Briefly, the invention may be summarized as a normally-off switching device suitable for use as a bidirectional switch for on-off control of electric circuits such as a matrix converter and alternating-current power supply, among other applications. The switching device comprises a pair of main terminals to be connected to an electric circuit to be placed under on-off switching control. The main terminals are connected to a normally-on main semiconductor switch which has a first and a second main electrode on a main semiconductor region, and gate means for controlling current flow between the first and the second main electrode through the main semiconductor region. A normally-off first auxiliary semiconductor switch has a first main electrode connected to a first of the pair of main terminals, a second main electrode connected to the first main electrode of the main semiconductor switch, and control means for controlling current flow between the first and the second main electrode of the first auxiliary semiconductor switch. The first auxiliary semiconductor switch is capable of withstanding voltages not less than the absolute value of the threshold voltage of the main semiconductor switch. A normally-off second auxiliary semiconductor switch has a first main electrode connected to a second of the pair of main terminals, a second main electrode connected to the second main electrode of the main semiconductor switch, and control means for controlling current flow between the first and the second main electrode of the second auxiliary semiconductor switch. The second auxiliary semiconductor switch is also capable of withstanding voltages not less than the absolute value of the threshold voltage of the main semiconductor switch. A first diode is connected in parallel with the first auxiliary semiconductor switch and oriented for conduction in response to a voltage applied in a first prescribed direction between the pair of main terminals. A second diode is connected in parallel with the second auxiliary semiconductor switch and oriented for conduction in response to a voltage applied in a second prescribed direction, opposite to the first prescribed direction, between the pair of main terminals. A first gate potential switch (e.g., diode or controllable semiconductor switch), capable of withstanding higher voltages than the first and the second diode, is connected between the first main terminal and the gate means of the main semiconductor switch for determination of a potential for the gate means, the first gate potential switch permitting conduction between the first main terminal and the gate means of the main semiconductor switch in response to a voltage applied in the second prescribed direction between the pair of main terminals. A second gate potential switch (e.g., diode or controllable semiconductor switch), which also is capable of withstanding higher voltages than the first and the second diode, is connected between the second main terminal and the gate means of the main semiconductor switch for determination of a potential for the gate mans, the second gate potential switch permitting conduction between the second main terminal and the gate means of the main semiconductor switch in response to a voltage applied in the first prescribed direction between the pair of main terminals, the second gate potential switch being capable of withstanding higher voltages than the first and the second diode.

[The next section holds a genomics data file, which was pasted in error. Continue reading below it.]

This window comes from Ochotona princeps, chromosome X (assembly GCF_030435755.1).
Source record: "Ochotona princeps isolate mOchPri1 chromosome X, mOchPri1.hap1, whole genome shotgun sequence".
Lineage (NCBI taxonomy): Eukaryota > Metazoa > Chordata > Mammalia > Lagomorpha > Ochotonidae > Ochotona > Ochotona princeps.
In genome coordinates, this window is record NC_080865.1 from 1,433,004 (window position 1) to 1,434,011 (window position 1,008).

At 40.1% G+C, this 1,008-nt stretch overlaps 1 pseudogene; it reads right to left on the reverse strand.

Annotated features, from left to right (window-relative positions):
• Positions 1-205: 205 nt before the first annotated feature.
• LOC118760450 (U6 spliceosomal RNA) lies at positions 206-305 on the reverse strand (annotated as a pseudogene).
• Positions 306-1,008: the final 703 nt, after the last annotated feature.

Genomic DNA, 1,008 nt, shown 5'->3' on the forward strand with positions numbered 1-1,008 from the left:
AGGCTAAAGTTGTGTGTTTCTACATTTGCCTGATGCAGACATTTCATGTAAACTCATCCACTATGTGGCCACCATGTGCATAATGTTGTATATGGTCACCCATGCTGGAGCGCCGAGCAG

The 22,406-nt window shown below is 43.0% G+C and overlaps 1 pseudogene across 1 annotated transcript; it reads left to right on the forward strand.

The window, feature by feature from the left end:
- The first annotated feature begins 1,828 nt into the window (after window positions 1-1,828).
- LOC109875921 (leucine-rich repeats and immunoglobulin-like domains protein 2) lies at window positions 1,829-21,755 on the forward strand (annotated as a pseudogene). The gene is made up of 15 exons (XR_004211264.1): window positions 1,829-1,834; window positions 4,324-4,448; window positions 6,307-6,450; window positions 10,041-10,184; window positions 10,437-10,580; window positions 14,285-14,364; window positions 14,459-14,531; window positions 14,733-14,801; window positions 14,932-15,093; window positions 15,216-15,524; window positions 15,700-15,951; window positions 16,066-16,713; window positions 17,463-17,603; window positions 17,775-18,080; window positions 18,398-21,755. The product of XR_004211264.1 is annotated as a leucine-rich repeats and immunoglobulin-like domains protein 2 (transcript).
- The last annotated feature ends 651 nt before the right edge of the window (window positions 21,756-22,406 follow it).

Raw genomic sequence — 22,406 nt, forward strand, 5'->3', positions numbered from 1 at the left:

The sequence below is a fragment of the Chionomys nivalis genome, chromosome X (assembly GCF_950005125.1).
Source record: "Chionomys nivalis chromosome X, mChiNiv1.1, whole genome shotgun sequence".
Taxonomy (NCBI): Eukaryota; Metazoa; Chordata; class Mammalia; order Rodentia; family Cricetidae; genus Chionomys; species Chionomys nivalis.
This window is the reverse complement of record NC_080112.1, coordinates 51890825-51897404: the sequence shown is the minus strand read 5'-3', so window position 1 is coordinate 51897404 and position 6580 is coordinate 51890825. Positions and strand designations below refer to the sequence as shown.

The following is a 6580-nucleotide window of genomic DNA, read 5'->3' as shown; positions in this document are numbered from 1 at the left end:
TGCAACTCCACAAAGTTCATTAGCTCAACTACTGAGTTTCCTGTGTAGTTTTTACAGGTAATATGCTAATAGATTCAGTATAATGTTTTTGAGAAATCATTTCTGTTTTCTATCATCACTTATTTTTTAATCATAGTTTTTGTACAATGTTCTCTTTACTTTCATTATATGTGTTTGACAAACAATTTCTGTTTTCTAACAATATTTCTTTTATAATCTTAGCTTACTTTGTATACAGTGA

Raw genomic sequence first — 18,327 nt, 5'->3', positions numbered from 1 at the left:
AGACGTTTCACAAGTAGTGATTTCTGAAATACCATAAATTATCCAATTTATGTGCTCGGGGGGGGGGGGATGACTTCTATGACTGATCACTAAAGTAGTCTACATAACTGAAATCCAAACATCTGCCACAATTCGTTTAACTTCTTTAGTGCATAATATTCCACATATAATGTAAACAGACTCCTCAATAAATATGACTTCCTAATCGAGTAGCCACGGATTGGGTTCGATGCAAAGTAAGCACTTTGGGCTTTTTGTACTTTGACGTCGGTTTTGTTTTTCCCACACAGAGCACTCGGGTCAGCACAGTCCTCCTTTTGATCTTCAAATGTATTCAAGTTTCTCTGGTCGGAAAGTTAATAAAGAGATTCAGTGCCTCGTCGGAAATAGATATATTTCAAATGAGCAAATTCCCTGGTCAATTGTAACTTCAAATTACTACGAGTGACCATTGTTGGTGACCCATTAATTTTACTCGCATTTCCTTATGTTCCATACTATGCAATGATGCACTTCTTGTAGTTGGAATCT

As may have been noted from the foregoing summary, the switching device according to the invention is, as a whole, normally off despite use of the normally-on main semiconductor switch, thanks to the two normally-off auxiliary semiconductor switches between which is connected the main semiconductor switch. The normally-off switching device, capable of bidirectional switching operation, is free from the danger of causing a short at the time of startup.

When the device is off, the voltage between the pair of main terminals is borne by the pair of main electrodes of the main semiconductor switch, which must of course be capable of withstanding that voltage. The two auxiliary semiconductor switches, however, are required to withstand a voltage only equal to, or somewhat more than, the absolute value of the threshold voltage of the main semiconductor switch. The auxiliary semiconductor switches of such low antivoltage strength are also low in on-resistance and inexpensive of manufacture, and so, also, is the entire switching device.